Untokening Detroit Showed Why Mobility Justice Advocates Need to Think Intersectionally
This past week was the third annual The Untokening convening, a gathering meant to center the lived experiences of marginalized identities and communities while exploring mobility justice and equity. Last year, I attended the one in Los Angeles and it was one of the first times I had been in a space to explore transportation justice with a group of folks who were mostly people of color, which was particularly impactful for me. It allowed me to further consider who is prioritized in conversations about transportation, and how that influences the conclusions that are reached.
When I heard that The Untokening was happening in Detroit this year, I thought it made a lot of sense to hold this unique gathering in a city with so much history around transportation and as a significant place for black history in America. What could we learn about mobility justice from a place called “The Motor City?” Driving around Detroit, you see the legacy of the automobile industry, since highway construction hollowed out the entire city, making it a particularly unfriendly place for pedestrians and transit riders. You also see the legacy of segregation, disinvestment, and the housing crisis. As I thought about that history and its continuing legacy, I was compelled to consider how sustainable transportation could play a role in helping Detroiters rebuild their city in a just and equitable manner.
Because these issues are so obvious in Detroit, holding The Untokening there underscored the need to think about transportation equity in terms of all the other social justice struggles that intersect with it. You don’t have to know the history of the city to realize that something has gone wrong when majority-Black neighborhoods are dotted with abandoned homes, while the downtown experiences massive redevelopment. One major player in redevelopment is billionaire Dan Gilbert, who was a key backer of the QLine streetcar, a project that prioritized the interests and preferences of the well-connected over the needs of everyday residents.
Throughout The Untokening, we heard Detroiters speak about their transit system but, importantly, they didn’t just talk about the bus. They highlighted the fact that Detroit is a majority-black city (82 percent African-American according to the 2010 Census) with a legacy of racism that permeates it to this day. This candor was important because to have an honest conversation about equity in Detroit or anywhere else, we have to be very honest about the historical legacies of our cities and the continuing racial dynamics that impact people’s lives.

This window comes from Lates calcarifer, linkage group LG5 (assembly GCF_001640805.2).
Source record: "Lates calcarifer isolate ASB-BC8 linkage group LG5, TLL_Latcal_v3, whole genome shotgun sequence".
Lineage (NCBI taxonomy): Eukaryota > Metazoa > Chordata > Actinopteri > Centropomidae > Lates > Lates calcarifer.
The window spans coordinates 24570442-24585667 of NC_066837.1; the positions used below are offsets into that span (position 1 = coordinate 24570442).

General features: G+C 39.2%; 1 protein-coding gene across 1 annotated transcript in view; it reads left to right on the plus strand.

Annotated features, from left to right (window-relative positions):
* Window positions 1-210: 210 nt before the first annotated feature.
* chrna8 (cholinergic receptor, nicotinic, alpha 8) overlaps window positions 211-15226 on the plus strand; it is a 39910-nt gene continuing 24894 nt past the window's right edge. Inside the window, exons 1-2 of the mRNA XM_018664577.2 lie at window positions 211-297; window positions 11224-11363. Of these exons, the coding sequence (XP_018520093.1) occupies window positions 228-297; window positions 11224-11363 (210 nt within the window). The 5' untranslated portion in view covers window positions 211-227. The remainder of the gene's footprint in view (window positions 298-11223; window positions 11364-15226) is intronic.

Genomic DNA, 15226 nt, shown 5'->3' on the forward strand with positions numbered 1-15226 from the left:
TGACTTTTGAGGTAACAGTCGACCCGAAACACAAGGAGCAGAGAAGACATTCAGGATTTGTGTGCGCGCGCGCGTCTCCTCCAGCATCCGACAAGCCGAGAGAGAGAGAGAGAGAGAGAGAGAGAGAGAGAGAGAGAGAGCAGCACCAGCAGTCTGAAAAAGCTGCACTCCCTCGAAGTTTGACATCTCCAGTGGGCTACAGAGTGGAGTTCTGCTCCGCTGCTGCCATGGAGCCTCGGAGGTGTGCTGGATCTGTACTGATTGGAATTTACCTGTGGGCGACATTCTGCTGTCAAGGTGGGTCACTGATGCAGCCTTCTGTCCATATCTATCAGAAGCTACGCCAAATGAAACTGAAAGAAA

In Detroit, you can’t remove a conversation about transportation from the fact that it’s a majority-Black city. This point came up throughout the weekend. One panelist spoke about the continuing stigma of not having a car and the perception of the buses as being “where scary Black people are,” as she put it. Some of the points were difficult to hear, as they reveal a painful reality, but they were a crucial part of allowing Detroiters to share their experiences and perceptions of transit and how to move it forward. They are the only ones who can legitimately frame their experiences on the bus.
One speaker talked about loving the bus system in Detroit, but noted that the network is sorely underfunded. She alluded to the uncaring attitude of city officials, but noted that as parts of Detroit experiences redevelopment and attracts new people, there could be more interest in properly funding transit. To me, this raised the question of why it often takes an influx of new people, predominately white and wealthier, before long-underserved communities see investment. And how do we make sure that improved transit access in Detroit and other places benefits longtime residents, rather than largely serving the interests of newcomers and more privileged people? It’s an important question to consider, because in many cities, including Chicago, transit-oriented development has become associated with gentrification and displacement.
Despite acknowledging the shortfalls of their public transit system, Detroiters at different Untokening sessions also voiced their appreciation for it. “I love our bus system. It’s so well designed. It’s just not funded well,” one woman said. Another dismissed the QLine streetcar as being useless to regular Detroiters, but said the bus system “has a strong design.”
I thought it was interesting to hear people talk about the many downsides of Detroit transit, while also acknowledging its value. I think that’s where the real potential for transit equity lies. There are people that rely on public transportation, who appreciate it despite its shortcomings.
All of them spoke from their experiences riding the bus, and I think that’s the key takeaway. How do we center the lived experiences of people who actually rely on public transportation in the planning process to create a more equitable transit future? Listening to the stories of regular people navigating their city is one way to start to figure that out.